US could face surging numbers of teens with diabetes

Medical X-Press – Cara Murez

As many as 220,000 young people under the age of 20 could have type 2 diabetes in 2060, which would represent a nearly eight-fold increase, a research team that included scientists from the U.S. Centers for Disease Control and Prevention found. Type 1 diabetes cases could increase, too, by as much as 65% in the next 40 years.

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Ask the Pediatrician: How can I help my child feel better with a fever?

Medical X-Press – Staff Writer

If your infant or child is older than 6 months and has a fever, they probably do not need to be treated for the fever unless they are uncomfortable. The key is to watch your child’s behavior. If they are drinking, eating and sleeping normally, and they are able to play, you do not need to treat the fever. Instead, you should wait to see if the fever improves by itself.

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‘Might’ or ‘might not’: Three-year-olds do not deploy possibility concepts in decision-making

Medical X-Press – Christopher Packham

Developmental stages in children at young ages happen rapidly, considering the comparatively more leisurely changes that young people experience when they’re older; many parents will relate—often with haunted, shell-shocked expressions—that the differences between a two-year-old and a three-year-old are vast and challenging. Cognitive psychologists at Harvard University recently conducted a study exploring whether young children develop the ability to consider alternative possibilities when planning, and at what ages.

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Doctor: These are the three pieces of health advice all parents need to know for their kids in 2023

The Daily Mail – Sophie Haslett

A GP and mum has revealed the three pieces of health advice that all parents need to be aware of for 2023.

Melbourne doctor Preeya Alexander said all parents should be thinking about sun safety for their kids from birth, you need to make sure you have introduced allergens to your kids and you can consider additional immunisations to the ones which are required.

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Protecting children’s hearing from noisy toys, gifts

Medical X-Press – Katie Dease

Hearing loss often is thought of as something that happens to the elderly. But we live, work and play in a noisy environment, and hearing loss affects the lives of people of all ages. The Hearing Health Foundation reports that nearly 50 million people in the U.S. suffer from hearing loss in at least one ear, including 20% of teens. In younger children, hearing loss may be caused by playing with noisy toys.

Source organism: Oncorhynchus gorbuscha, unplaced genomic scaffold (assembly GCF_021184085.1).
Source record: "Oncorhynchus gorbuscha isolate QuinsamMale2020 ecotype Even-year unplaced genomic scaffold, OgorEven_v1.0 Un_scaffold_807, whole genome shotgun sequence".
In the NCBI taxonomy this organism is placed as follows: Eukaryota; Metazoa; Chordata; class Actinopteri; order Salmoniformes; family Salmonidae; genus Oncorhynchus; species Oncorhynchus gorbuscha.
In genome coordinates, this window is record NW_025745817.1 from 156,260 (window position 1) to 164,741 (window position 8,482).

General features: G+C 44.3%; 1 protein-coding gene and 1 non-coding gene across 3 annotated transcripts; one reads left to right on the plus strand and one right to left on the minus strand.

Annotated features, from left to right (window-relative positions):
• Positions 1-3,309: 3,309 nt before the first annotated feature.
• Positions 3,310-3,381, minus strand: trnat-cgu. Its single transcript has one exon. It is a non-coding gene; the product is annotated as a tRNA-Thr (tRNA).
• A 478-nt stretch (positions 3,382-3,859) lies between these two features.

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Can Too Much Screen Time Raise a Child’s Odds for OCD?

The U.S News and World Report – Amy Norton

Researchers found that among 9,200 9- and 10-year-olds they assessed, the odds of developing OCD inched up with every daily hour kids devoted to online videos (such as on YouTube) or video gaming.

That doesn’t mean kids are perfectly fine until they start browsing the video website. Experts said it’s possible that those on a trajectory toward OCD start to compulsively watch videos or become “addicted” to gaming.

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Are video games bad for kids? Here’s what parents should know

Motherly –Jocelyn Solis-Moreira

Some parenting choices are a no-brainer: having your kid eat their fruits and veggies or tucking them into bed at a reasonable hour. But as for if they should play video games (and for how long), the answer is, well, complicated.  

Are video games bad for kids? It depends on who you ask. The internet is also saturated with several conflicting headlines: Some say video games make children more violent, while others tout their educational benefits. 

What’s more, there’s limited research on the impact that video games have on child development. To start, it’s difficult to keep track of a child’s development over decades. And, ethically, a researcher can’t force a child to only play “Call of Duty” for the rest of their adolescence or ban a child from ever using electronics. For this reason, most studies are observational, leaving the door open for other variables to influence the findings.

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How to Cut Back on Screen Time for Kids

The Cleveland Clinic – Staff Writer

Between cellphones, tablets and TVs – it’s no doubt kids are getting more screen time.

But how does too much screen time impact a child’s health, and what steps can parents take to cut back on it?

“I think it can have a physical impact in a lot of different ways. If kids are watching screen time for a long time, they’ll be more sedentary. They won’t be moving as much, so less physical activity and exercise,” explained Noah Schwartz, MD, with Cleveland Clinic Children’s. “We know that screen time affects sleep in a big way. There have been a lot of studies showing that screen time can affect children’s academics.”

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What Should Parents Know About Vitamin E?

The U.S. News and World Report – Kadakkal Radhakrishnan, MBBS, MD

Vitamin E is an essential micronutrient that has an important role in your child’s diet. Micronutrients are vital components of our diet but are only required in very small amounts. Vitamin E is a fat-soluble vitamin, which means it’s absorbed with fats in your diet, along with vitamins A, K and D.

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